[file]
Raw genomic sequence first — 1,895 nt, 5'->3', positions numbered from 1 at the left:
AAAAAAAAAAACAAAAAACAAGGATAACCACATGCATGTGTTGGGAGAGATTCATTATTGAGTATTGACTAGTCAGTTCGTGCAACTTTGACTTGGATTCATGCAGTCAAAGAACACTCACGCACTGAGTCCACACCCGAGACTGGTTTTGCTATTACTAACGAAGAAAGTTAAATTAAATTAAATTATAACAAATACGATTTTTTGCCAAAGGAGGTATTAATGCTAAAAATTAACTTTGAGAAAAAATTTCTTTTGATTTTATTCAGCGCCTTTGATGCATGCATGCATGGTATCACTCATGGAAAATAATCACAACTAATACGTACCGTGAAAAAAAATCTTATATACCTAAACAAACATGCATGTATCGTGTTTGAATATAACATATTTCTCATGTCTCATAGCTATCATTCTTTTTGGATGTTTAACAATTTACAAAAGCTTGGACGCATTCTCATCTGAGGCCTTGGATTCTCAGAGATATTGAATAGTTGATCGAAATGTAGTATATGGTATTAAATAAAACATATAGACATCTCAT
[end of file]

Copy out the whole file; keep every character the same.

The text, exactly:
Raw genomic sequence first — 1,895 nt, 5'->3', positions numbered from 1 at the left:
AAAAAAAAAAACAAAAAACAAGGATAACCACATGCATGTGTTGGGAGAGATTCATTATTGAGTATTGACTAGTCAGTTCGTGCAACTTTGACTTGGATTCATGCAGTCAAAGAACACTCACGCACTGAGTCCACACCCGAGACTGGTTTTGCTATTACTAACGAAGAAAGTTAAATTAAATTAAATTATAACAAATACGATTTTTTGCCAAAGGAGGTATTAATGCTAAAAATTAACTTTGAGAAAAAATTTCTTTTGATTTTATTCAGCGCCTTTGATGCATGCATGCATGGTATCACTCATGGAAAATAATCACAACTAATACGTACCGTGAAAAAAAATCTTATATACCTAAACAAACATGCATGTATCGTGTTTGAATATAACATATTTCTCATGTCTCATAGCTATCATTCTTTTTGGATGTTTAACAATTTACAAAAGCTTGGACGCATTCTCATCTGAGGCCTTGGATTCTCAGAGATATTGAATAGTTGATCGAAATGTAGTATATGGTATTAAATAAAACATATAGACATCTCAT